[Cryptography] RNG exploits are stealthy

Philipp Gühring pg at futureware.at
Fri Feb 14 16:52:38 EST 2014


> Because this attack is stealthy.  Rigidized interrupt timing is
> invisible to the users, invisible to the sysadmin, barely visible to
> the running OS, and not specific to the OS running under the VM or
> SMM.  It generates no Internet traffic -- at all.  It works with each
> new operating system release.  Yet it could allow a remote attacker
> halfway across the net -- like NSA -- do a successful brute-force
> search for keys generated from that interrupt timing.

One of the candidates for this kind of attack I stumbled across lately is
rigidized interrupt handling with the potential cover-up to "save battery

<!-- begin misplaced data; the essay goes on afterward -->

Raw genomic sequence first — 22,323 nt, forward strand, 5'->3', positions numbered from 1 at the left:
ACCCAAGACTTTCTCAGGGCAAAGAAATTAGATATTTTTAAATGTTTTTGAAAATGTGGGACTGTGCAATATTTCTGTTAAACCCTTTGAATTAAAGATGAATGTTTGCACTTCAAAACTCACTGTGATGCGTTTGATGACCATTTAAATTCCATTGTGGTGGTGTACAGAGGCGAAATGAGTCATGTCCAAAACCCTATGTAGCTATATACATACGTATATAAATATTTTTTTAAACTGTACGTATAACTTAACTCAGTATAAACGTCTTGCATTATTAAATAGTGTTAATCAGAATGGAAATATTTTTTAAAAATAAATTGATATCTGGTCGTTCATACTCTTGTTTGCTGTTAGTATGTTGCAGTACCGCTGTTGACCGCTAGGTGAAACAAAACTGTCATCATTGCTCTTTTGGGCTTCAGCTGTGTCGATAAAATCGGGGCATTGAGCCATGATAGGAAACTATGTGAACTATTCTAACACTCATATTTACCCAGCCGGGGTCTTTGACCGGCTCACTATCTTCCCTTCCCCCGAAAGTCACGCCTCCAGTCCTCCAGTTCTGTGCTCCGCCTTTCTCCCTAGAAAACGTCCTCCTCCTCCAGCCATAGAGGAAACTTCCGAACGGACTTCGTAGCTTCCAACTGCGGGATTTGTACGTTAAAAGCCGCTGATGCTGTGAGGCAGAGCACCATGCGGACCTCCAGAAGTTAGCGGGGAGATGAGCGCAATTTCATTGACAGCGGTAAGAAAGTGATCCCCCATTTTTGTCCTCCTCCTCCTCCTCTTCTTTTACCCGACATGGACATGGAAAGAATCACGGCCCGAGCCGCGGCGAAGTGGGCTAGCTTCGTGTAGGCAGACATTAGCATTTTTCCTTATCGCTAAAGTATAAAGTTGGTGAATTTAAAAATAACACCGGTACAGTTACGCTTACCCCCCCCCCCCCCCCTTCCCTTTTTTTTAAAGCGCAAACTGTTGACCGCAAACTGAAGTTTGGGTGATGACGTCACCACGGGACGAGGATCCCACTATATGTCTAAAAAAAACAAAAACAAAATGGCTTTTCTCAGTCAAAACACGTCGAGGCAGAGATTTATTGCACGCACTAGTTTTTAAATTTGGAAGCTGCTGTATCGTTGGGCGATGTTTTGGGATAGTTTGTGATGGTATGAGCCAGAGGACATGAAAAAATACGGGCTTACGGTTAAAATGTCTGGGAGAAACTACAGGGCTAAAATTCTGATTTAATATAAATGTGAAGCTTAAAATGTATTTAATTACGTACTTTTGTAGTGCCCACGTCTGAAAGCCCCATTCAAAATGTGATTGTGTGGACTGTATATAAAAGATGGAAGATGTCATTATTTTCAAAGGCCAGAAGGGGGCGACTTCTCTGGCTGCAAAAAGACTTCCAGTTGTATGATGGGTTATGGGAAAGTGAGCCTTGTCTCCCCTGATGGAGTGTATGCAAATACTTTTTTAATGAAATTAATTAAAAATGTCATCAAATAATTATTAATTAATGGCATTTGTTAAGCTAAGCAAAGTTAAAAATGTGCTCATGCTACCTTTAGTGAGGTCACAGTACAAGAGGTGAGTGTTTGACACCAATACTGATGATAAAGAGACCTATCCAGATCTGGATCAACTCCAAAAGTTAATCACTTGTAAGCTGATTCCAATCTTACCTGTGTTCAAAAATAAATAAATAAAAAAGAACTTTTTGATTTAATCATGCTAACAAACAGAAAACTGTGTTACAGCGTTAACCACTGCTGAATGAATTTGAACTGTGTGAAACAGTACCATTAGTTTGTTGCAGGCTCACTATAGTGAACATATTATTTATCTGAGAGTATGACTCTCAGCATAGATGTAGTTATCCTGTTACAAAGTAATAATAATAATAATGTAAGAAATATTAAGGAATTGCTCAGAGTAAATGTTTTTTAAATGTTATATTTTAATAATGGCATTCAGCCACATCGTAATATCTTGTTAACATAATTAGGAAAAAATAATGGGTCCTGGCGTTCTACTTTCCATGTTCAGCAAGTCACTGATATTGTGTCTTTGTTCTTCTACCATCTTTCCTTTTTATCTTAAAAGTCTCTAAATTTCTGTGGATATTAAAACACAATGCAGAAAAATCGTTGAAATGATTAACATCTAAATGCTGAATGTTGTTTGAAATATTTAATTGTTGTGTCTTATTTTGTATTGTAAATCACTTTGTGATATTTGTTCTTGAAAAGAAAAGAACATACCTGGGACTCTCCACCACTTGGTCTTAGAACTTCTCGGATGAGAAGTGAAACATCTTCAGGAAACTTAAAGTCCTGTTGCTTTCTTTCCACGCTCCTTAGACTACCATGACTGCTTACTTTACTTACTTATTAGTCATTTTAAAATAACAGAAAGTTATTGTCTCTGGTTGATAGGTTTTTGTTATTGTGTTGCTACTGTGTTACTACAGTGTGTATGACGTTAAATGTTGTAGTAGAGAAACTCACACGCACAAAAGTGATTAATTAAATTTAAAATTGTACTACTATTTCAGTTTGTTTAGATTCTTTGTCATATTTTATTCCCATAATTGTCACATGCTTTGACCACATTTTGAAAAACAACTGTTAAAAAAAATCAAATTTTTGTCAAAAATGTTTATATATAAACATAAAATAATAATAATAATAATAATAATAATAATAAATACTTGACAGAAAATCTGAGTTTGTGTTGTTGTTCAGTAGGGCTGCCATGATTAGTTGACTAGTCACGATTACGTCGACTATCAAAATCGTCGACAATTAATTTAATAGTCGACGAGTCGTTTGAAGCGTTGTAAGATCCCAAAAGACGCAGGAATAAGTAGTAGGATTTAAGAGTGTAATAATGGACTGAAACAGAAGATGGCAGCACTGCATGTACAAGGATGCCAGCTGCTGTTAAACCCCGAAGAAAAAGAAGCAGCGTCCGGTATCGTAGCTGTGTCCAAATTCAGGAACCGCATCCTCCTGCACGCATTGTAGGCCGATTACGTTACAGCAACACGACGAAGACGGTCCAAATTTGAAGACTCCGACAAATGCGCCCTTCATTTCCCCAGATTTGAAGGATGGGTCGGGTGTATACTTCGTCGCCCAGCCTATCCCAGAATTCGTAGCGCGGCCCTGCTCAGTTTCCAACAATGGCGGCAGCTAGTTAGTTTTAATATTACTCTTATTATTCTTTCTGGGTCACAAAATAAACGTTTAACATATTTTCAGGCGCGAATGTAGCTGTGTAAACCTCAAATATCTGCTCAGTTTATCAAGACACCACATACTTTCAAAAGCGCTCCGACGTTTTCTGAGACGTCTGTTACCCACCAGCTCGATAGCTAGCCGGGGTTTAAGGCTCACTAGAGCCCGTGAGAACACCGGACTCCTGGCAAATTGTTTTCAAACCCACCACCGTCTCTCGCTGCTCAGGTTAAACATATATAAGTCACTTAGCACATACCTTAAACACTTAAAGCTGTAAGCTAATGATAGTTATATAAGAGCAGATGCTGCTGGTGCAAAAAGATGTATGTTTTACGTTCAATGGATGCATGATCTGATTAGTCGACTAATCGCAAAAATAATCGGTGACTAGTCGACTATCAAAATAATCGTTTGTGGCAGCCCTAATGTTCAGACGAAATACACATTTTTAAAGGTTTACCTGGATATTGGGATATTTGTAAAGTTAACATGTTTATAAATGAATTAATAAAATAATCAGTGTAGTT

The argumentation line goes like this:
The CPUs currently have various different sleep-states, and the longer and
deeper they can sleep, the less energy they need. So the best thing is to
save battery is to maximize the time between the interrupts. How to this?
There are interrupts that are so regular, that they can be planned, by
configuring the devices accordingly.
And there are some interrupts that can be delayed a little without any
The idea now is to synchronize those regular interrupts and/or to delay
interrupts where necessary.
So in the name of battery saving, some people actually developed interrupt
rigidizing beasts:


Best regards,

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